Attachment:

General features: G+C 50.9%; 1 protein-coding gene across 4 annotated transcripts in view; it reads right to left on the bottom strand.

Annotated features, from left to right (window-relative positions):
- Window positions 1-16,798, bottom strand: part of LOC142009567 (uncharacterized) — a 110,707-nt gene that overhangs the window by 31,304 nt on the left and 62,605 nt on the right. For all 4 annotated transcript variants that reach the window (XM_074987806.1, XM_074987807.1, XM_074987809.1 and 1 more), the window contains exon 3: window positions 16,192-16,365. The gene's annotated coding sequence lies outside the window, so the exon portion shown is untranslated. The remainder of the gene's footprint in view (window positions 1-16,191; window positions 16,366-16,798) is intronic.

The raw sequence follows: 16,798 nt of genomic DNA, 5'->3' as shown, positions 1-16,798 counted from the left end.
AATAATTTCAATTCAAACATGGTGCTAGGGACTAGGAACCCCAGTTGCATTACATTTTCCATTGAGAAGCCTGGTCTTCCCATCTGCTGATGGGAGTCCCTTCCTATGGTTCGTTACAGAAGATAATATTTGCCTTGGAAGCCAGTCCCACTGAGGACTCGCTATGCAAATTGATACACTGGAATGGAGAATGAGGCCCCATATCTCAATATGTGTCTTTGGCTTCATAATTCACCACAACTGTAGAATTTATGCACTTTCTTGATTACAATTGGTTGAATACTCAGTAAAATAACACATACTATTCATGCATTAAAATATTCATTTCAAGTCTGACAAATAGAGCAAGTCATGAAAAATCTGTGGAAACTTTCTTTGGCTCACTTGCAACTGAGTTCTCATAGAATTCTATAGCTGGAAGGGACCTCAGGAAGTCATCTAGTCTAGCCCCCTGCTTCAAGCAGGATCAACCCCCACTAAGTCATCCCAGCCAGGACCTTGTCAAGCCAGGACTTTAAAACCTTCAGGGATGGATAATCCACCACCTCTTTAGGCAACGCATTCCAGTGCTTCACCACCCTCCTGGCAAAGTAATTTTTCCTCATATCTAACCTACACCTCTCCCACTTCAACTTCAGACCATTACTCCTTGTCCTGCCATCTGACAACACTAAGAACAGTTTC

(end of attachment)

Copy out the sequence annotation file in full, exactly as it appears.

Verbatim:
General features: G+C 50.9%; 1 protein-coding gene across 4 annotated transcripts in view; it reads right to left on the bottom strand.

Annotated features, from left to right (window-relative positions):
- Window positions 1-16,798, bottom strand: part of LOC142009567 (uncharacterized) — a 110,707-nt gene that overhangs the window by 31,304 nt on the left and 62,605 nt on the right. For all 4 annotated transcript variants that reach the window (XM_074987806.1, XM_074987807.1, XM_074987809.1 and 1 more), the window contains exon 3: window positions 16,192-16,365. The gene's annotated coding sequence lies outside the window, so the exon portion shown is untranslated. The remainder of the gene's footprint in view (window positions 1-16,191; window positions 16,366-16,798) is intronic.

The raw sequence follows: 16,798 nt of genomic DNA, 5'->3' as shown, positions 1-16,798 counted from the left end.
AATAATTTCAATTCAAACATGGTGCTAGGGACTAGGAACCCCAGTTGCATTACATTTTCCATTGAGAAGCCTGGTCTTCCCATCTGCTGATGGGAGTCCCTTCCTATGGTTCGTTACAGAAGATAATATTTGCCTTGGAAGCCAGTCCCACTGAGGACTCGCTATGCAAATTGATACACTGGAATGGAGAATGAGGCCCCATATCTCAATATGTGTCTTTGGCTTCATAATTCACCACAACTGTAGAATTTATGCACTTTCTTGATTACAATTGGTTGAATACTCAGTAAAATAACACATACTATTCATGCATTAAAATATTCATTTCAAGTCTGACAAATAGAGCAAGTCATGAAAAATCTGTGGAAACTTTCTTTGGCTCACTTGCAACTGAGTTCTCATAGAATTCTATAGCTGGAAGGGACCTCAGGAAGTCATCTAGTCTAGCCCCCTGCTTCAAGCAGGATCAACCCCCACTAAGTCATCCCAGCCAGGACCTTGTCAAGCCAGGACTTTAAAACCTTCAGGGATGGATAATCCACCACCTCTTTAGGCAACGCATTCCAGTGCTTCACCACCCTCCTGGCAAAGTAATTTTTCCTCATATCTAACCTACACCTCTCCCACTTCAACTTCAGACCATTACTCCTTGTCCTGCCATCTGACAACACTAAGAACAGTTTC